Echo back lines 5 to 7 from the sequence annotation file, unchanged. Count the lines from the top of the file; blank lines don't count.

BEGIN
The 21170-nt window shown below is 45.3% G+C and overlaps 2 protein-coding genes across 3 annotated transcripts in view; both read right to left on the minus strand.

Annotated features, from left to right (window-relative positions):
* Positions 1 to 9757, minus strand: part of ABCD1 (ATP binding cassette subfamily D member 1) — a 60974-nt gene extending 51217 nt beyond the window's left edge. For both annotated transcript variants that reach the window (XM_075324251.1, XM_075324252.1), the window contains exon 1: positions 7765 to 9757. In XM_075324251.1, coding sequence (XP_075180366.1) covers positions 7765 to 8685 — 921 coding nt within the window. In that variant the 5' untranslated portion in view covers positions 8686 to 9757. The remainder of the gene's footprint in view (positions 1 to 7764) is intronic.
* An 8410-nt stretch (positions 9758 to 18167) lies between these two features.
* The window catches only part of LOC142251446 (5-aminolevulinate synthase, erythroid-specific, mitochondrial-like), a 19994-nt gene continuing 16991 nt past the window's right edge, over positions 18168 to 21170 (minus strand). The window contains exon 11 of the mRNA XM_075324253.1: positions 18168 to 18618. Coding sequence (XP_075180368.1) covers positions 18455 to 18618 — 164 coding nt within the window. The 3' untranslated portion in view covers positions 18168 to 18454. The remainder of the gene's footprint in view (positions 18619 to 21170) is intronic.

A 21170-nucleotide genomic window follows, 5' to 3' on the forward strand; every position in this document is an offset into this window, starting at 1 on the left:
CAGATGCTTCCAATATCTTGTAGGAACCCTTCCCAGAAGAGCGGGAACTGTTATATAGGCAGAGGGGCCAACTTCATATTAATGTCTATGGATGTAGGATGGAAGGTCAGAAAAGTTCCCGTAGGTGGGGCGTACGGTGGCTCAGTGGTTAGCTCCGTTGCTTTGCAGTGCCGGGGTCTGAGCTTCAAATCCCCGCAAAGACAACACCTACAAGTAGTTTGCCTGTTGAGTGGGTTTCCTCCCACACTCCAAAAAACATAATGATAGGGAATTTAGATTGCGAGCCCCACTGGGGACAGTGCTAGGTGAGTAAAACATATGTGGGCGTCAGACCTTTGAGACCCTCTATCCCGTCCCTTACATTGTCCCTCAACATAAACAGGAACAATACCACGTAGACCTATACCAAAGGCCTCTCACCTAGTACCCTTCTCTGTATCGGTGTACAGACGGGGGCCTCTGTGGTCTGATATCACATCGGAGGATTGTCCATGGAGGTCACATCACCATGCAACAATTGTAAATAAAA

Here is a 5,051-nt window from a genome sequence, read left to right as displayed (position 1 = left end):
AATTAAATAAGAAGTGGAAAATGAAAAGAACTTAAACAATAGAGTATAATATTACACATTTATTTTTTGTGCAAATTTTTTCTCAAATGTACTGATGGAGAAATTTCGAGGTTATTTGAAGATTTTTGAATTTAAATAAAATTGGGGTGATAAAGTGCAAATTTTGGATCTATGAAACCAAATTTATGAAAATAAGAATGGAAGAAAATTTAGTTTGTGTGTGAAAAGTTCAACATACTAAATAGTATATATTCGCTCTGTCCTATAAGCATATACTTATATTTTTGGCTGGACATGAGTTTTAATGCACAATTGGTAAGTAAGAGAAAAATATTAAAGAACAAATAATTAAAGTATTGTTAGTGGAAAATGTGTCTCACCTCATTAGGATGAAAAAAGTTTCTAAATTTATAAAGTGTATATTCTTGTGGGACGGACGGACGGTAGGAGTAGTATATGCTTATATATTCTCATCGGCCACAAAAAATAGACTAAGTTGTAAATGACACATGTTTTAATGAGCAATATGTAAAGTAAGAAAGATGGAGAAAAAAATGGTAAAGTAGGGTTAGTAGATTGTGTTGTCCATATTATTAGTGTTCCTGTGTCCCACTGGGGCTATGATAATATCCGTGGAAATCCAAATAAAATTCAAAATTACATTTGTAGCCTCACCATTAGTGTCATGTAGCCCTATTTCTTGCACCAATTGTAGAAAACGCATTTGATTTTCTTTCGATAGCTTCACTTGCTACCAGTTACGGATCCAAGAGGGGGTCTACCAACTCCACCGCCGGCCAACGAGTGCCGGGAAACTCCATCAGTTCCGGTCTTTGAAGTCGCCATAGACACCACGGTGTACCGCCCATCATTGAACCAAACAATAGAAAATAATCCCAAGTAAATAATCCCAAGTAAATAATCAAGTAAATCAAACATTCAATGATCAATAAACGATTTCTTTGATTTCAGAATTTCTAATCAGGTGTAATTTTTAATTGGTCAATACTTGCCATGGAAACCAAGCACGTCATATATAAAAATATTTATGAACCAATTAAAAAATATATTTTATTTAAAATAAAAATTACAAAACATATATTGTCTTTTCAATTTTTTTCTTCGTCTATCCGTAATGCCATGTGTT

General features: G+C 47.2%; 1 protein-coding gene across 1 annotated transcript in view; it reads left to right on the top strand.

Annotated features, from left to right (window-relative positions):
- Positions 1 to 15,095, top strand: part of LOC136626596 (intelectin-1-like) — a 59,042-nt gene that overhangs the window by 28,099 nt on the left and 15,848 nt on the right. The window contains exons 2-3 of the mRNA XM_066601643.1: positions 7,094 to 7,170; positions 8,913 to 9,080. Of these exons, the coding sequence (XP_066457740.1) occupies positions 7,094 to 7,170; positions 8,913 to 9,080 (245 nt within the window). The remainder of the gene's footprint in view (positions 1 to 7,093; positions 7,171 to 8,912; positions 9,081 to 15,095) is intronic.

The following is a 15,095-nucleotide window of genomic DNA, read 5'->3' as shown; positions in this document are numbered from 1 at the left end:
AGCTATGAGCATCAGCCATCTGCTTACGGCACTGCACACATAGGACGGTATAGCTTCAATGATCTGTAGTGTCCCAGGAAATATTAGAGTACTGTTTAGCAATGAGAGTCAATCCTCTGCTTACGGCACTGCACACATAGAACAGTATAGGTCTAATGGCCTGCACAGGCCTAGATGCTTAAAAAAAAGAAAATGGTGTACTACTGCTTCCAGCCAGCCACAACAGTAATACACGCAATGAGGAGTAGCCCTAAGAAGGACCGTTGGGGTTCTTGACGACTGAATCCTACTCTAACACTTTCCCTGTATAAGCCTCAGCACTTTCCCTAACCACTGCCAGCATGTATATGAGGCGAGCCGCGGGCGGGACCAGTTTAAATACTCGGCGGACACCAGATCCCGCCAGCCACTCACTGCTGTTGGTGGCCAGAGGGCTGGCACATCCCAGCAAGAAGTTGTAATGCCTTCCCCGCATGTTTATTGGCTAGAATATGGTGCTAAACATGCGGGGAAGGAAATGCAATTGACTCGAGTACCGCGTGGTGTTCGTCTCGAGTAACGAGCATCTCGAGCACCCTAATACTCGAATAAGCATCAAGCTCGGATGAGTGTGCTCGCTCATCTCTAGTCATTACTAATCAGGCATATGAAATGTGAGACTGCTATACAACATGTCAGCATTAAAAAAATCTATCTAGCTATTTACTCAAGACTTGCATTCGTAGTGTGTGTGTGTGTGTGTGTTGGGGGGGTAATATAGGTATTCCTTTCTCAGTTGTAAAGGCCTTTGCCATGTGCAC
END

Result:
* The window catches only part of LOC142251446 (5-aminolevulinate synthase, erythroid-specific, mitochondrial-like), a 19994-nt gene continuing 16991 nt past the window's right edge, over positions 18168 to 21170 (minus strand). The window contains exon 11 of the mRNA XM_075324253.1: positions 18168 to 18618. Coding sequence (XP_075180368.1) covers positions 18455 to 18618 — 164 coding nt within the window. The 3' untranslated portion in view covers positions 18168 to 18454. The remainder of the gene's footprint in view (positions 18619 to 21170) is intronic.

A 21170-nucleotide genomic window follows, 5' to 3' on the forward strand; every position in this document is an offset into this window, starting at 1 on the left:
CAGATGCTTCCAATATCTTGTAGGAACCCTTCCCAGAAGAGCGGGAACTGTTATATAGGCAGAGGGGCCAACTTCATATTAATGTCTATGGATGTAGGATGGAAGGTCAGAAAAGTTCCCGTAGGTGGGGCGTACGGTGGCTCAGTGGTTAGCTCCGTTGCTTTGCAGTGCCGGGGTCTGAGCTTCAAATCCCCGCAAAGACAACACCTACAAGTAGTTTGCCTGTTGAGTGGGTTTCCTCCCACACTCCAAAAAACATAATGATAGGGAATTTAGATTGCGAGCCCCACTGGGGACAGTGCTAGGTGAGTAAAACATATGTGGGCGTCAGACCTTTGAGACCCTCTATCCCGTCCCTTACATTGTCCCTCAACATAAACAGGAACAATACCACGTAGACCTATACCAAAGGCCTCTCACCTAGTACCCTTCTCTGTATCGGTGTACAGACGGGGGCCTCTGTGGTCTGATATCACATCGGAGGATTGTCCATGGAGGTCACATCACCATGCAACAATTGTAAATAAAA